The National Sleep Foundation (NSF), along with a multi-disciplinary expert panel, just released its updated recommendations for appropriate sleep durations for children and adults. The panel’s consensus, published in the journal Sleep Health, recommends wider appropriate sleep ranges for most age groups.

Noteworthy updates from the NSF’s previous recommendations include the following:

  • Longer durations and shorter time spans of sleep for most age groups
  • Adult sleep needs are split into three categories: younger adults, adults, and older adults
  • Experts from 13 organizations conducted rigorous research to arrive at the new recommendations

The new recommendations of sleep hours per day are as follows:

  • Newborns (0-3 months): 14-17 hours (previously, 12-18 hours)
  • Infants (4-11 months): 12-15 hours (previously, 14-15 hours)
  • Toddlers (1-2 years): 11-14 hours (previously, 12-14 hours)
  • Preschoolers (3-5): 10-13 hours (previously, 11-13 hours)
  • School age children (6-13): 9-11 hours (previously it was 10-11)
  • Teenagers (14-17): 8-10 hours (previously it was 8.5-9.5)
  • Younger adults (18-25): 7-9 hours (new age category)
  • Adults (26-64): 7-9 hours (remains the same)
  • Older adults (65+): 7-8 hours (new age category)

“This is the first time that any professional organization has developed age-specific recommended sleep durations based on a rigorous, systematic review of the world scientific literature relating sleep duration to health, performance, and safety,” says Charles A. Czeisler, PhD, MD, NSF chairman of the board, chief of sleep and circadian disorders at Brigham and Women’s Hospital, and Baldino Professor of Sleep Medicine at the Harvard Medical School, in a release. “The National Sleep Foundation is providing these scientifically grounded guidelines on the amount of sleep we need each night to improve the sleep health of the millions of individuals and parents who rely on us for this information.”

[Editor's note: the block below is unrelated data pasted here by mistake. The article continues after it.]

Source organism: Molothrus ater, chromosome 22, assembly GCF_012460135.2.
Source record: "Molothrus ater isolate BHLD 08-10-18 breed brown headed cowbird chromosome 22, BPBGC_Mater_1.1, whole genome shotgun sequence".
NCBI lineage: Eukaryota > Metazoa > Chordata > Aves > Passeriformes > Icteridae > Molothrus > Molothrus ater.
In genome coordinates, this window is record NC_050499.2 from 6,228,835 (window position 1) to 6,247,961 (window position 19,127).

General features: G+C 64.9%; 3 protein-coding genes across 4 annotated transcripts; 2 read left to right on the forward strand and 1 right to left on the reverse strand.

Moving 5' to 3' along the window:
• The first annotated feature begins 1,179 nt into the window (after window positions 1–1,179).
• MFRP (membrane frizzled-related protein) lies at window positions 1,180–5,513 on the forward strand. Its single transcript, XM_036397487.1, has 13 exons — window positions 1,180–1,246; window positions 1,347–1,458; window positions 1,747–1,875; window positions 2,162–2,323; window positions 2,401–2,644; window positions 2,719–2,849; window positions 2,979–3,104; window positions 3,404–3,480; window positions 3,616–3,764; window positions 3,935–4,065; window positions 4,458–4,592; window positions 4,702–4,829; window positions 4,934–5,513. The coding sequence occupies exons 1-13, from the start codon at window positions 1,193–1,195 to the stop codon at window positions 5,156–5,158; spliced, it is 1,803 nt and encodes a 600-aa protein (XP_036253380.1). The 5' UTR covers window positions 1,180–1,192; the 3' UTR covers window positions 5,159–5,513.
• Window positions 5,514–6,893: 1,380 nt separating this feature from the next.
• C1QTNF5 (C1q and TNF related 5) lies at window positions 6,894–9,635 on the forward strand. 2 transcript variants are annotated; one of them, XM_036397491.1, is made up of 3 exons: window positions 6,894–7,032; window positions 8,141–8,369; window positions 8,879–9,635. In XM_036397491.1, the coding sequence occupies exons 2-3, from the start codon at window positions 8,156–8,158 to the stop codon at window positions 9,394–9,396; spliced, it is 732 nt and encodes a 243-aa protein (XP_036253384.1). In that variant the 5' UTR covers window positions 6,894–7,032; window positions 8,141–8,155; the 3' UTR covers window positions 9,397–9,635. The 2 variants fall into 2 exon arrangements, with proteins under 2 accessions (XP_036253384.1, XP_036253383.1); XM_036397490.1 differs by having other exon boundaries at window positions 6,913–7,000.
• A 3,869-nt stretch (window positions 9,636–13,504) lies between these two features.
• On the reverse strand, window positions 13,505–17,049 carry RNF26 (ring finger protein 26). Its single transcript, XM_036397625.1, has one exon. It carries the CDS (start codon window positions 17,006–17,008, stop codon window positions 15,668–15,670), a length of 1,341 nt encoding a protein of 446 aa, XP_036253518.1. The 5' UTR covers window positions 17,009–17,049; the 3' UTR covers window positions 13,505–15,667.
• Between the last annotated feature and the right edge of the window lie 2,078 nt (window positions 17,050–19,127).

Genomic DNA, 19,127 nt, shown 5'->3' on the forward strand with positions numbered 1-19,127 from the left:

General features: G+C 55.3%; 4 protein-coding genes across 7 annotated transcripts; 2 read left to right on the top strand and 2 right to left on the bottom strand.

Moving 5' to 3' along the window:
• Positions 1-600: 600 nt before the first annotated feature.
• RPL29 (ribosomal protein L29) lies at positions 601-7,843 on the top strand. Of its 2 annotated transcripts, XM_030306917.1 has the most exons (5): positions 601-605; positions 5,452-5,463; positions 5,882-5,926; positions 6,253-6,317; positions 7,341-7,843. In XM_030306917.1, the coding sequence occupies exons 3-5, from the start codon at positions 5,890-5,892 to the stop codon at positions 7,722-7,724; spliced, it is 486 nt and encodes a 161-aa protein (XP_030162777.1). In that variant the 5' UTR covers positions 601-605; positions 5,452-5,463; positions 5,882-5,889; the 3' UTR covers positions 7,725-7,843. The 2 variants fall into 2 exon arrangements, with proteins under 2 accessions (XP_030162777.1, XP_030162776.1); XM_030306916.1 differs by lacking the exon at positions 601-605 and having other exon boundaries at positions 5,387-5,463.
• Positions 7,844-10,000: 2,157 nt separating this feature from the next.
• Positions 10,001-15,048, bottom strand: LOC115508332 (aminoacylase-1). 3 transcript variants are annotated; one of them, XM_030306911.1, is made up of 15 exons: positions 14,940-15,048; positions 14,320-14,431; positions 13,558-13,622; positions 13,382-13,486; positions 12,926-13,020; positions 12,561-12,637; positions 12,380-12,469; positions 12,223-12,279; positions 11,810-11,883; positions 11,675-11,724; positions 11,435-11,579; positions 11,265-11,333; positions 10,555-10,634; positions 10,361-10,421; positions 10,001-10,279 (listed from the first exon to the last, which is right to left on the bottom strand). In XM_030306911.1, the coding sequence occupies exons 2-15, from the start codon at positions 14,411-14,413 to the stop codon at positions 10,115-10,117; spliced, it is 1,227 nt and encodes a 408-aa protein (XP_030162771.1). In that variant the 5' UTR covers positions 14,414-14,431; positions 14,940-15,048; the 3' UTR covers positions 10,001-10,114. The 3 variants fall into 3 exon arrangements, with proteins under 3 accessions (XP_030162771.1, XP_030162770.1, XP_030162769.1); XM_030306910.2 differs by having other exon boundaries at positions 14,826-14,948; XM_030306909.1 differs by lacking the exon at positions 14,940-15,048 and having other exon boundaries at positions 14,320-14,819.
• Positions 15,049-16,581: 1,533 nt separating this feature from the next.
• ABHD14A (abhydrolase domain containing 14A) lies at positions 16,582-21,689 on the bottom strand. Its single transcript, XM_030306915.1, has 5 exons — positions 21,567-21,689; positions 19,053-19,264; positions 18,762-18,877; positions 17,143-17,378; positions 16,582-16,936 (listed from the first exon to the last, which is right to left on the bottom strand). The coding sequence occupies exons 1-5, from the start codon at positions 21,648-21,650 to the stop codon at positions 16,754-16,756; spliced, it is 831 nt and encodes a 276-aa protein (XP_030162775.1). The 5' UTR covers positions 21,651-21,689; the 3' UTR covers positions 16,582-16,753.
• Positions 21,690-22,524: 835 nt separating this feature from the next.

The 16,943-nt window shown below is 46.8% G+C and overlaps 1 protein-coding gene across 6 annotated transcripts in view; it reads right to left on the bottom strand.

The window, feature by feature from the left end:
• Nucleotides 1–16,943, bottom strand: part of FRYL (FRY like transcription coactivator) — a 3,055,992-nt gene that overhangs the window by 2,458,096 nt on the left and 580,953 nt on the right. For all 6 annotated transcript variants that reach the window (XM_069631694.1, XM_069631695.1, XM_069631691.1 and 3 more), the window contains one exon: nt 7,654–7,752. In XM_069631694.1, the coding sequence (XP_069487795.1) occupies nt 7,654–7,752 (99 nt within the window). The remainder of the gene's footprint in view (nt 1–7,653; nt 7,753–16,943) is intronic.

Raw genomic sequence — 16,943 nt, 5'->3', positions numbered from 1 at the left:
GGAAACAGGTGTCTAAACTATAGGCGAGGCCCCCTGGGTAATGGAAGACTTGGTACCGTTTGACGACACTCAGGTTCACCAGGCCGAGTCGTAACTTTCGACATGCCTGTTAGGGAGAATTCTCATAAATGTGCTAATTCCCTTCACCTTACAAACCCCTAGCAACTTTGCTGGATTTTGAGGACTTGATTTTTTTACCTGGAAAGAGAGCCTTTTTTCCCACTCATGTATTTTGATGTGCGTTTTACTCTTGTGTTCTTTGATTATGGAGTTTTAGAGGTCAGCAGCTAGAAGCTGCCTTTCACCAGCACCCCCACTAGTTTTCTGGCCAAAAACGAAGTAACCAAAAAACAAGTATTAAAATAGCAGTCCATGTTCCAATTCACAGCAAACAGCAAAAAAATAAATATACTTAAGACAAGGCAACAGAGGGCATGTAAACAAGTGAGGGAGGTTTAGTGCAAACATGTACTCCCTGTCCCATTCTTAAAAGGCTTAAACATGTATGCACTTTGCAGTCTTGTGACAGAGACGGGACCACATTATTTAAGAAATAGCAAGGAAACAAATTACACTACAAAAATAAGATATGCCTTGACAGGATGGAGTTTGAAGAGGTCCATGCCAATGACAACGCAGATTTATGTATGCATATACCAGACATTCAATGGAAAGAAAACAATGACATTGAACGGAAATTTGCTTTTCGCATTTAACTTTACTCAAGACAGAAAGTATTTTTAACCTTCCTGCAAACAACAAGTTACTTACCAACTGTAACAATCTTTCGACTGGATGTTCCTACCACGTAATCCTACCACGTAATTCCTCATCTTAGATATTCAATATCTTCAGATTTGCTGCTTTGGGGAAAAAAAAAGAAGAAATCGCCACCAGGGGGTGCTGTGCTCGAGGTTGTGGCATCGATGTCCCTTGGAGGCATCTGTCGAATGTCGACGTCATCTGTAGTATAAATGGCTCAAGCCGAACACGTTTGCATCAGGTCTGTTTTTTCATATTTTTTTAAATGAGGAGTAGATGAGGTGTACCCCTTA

A new range, “may be appropriate,” has been added to acknowledge the individual variability in appropriate sleep durations. The recommendations now define times as either (a) recommended; (b) may be appropriate for some individuals; or (c) not recommended.

“The National Sleep Foundation sleep duration recommendations will help individuals make sleep schedules that are within a healthy range. They also serve as a useful starting point for individuals to discuss their sleep with their healthcare providers,” said David Cloud, NSF CEO.


The recommendations are the result of multiple rounds of consensus voting after a comprehensive review of published scientific studies on sleep and health. The expert panel included six sleep experts and experts from the following stakeholder organizations:

  • American Association of Anatomists
  • American Academy of Pediatrics
  • American College of Chest Physicians
  • American Geriatrics Society
  • American Neurological Association
  • American Physiological Society
  • American Psychiatric Association
  • American Thoracic Society
  • Gerontological Society of America
  • Human Anatomy and Physiology Society
  • Society for Research in Human Development
  • American Congress of Obstetricians and Gynecologists

“The NSF has committed to regularly reviewing and providing scientifically rigorous recommendations,” says Max Hirshkowitz, PhD, chair of the National Sleep Foundation Scientific Advisory Council. “The public can be confident that these recommendations represent the best guidance for sleep duration and health.”